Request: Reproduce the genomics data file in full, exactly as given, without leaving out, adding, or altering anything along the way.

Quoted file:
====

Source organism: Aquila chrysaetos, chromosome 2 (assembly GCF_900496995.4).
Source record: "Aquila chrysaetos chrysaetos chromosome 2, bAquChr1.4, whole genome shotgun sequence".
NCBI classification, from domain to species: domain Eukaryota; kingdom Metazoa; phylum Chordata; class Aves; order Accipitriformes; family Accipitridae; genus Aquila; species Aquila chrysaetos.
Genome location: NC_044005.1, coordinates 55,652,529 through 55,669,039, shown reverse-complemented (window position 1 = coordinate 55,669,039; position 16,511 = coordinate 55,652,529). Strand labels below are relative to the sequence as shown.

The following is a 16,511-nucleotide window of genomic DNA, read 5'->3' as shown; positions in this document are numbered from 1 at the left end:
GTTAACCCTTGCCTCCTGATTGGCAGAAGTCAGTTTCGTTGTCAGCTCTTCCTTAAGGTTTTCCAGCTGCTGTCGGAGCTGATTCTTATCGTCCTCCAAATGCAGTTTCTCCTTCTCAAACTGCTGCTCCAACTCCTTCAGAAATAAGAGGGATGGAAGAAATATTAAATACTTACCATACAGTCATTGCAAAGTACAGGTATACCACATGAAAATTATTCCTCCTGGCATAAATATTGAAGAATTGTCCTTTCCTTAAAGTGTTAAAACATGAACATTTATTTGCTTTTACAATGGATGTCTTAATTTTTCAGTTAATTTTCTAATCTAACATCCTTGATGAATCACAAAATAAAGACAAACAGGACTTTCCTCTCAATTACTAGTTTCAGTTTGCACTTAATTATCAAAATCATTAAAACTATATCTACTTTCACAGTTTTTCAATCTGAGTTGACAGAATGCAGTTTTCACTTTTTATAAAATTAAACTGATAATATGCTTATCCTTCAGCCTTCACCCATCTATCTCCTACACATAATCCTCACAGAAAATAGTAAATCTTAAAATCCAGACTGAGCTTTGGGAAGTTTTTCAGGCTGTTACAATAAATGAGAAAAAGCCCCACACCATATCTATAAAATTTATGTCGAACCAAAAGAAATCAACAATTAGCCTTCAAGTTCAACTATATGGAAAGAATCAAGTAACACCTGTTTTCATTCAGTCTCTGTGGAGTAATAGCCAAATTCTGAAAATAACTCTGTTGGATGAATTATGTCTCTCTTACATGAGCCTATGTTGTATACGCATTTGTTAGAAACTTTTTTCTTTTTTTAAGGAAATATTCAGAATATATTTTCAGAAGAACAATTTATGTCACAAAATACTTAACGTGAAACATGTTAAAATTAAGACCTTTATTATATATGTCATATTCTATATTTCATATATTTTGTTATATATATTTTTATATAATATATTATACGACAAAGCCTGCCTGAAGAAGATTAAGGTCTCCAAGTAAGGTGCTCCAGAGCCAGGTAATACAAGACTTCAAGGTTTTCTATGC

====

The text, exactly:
Source organism: Aquila chrysaetos, chromosome 2 (assembly GCF_900496995.4).
Source record: "Aquila chrysaetos chrysaetos chromosome 2, bAquChr1.4, whole genome shotgun sequence".
NCBI classification, from domain to species: domain Eukaryota; kingdom Metazoa; phylum Chordata; class Aves; order Accipitriformes; family Accipitridae; genus Aquila; species Aquila chrysaetos.
Genome location: NC_044005.1, coordinates 55,652,529 through 55,669,039, shown reverse-complemented (window position 1 = coordinate 55,669,039; position 16,511 = coordinate 55,652,529). Strand labels below are relative to the sequence as shown.

The following is a 16,511-nucleotide window of genomic DNA, read 5'->3' as shown; positions in this document are numbered from 1 at the left end:
GTTAACCCTTGCCTCCTGATTGGCAGAAGTCAGTTTCGTTGTCAGCTCTTCCTTAAGGTTTTCCAGCTGCTGTCGGAGCTGATTCTTATCGTCCTCCAAATGCAGTTTCTCCTTCTCAAACTGCTGCTCCAACTCCTTCAGAAATAAGAGGGATGGAAGAAATATTAAATACTTACCATACAGTCATTGCAAAGTACAGGTATACCACATGAAAATTATTCCTCCTGGCATAAATATTGAAGAATTGTCCTTTCCTTAAAGTGTTAAAACATGAACATTTATTTGCTTTTACAATGGATGTCTTAATTTTTCAGTTAATTTTCTAATCTAACATCCTTGATGAATCACAAAATAAAGACAAACAGGACTTTCCTCTCAATTACTAGTTTCAGTTTGCACTTAATTATCAAAATCATTAAAACTATATCTACTTTCACAGTTTTTCAATCTGAGTTGACAGAATGCAGTTTTCACTTTTTATAAAATTAAACTGATAATATGCTTATCCTTCAGCCTTCACCCATCTATCTCCTACACATAATCCTCACAGAAAATAGTAAATCTTAAAATCCAGACTGAGCTTTGGGAAGTTTTTCAGGCTGTTACAATAAATGAGAAAAAGCCCCACACCATATCTATAAAATTTATGTCGAACCAAAAGAAATCAACAATTAGCCTTCAAGTTCAACTATATGGAAAGAATCAAGTAACACCTGTTTTCATTCAGTCTCTGTGGAGTAATAGCCAAATTCTGAAAATAACTCTGTTGGATGAATTATGTCTCTCTTACATGAGCCTATGTTGTATACGCATTTGTTAGAAACTTTTTTCTTTTTTTAAGGAAATATTCAGAATATATTTTCAGAAGAACAATTTATGTCACAAAATACTTAACGTGAAACATGTTAAAATTAAGACCTTTATTATATATGTCATATTCTATATTTCATATATTTTGTTATATATATTTTTATATAATATATTATACGACAAAGCCTGCCTGAAGAAGATTAAGGTCTCCAAGTAAGGTGCTCCAGAGCCAGGTAATACAAGACTTCAAGGTTTTCTATGC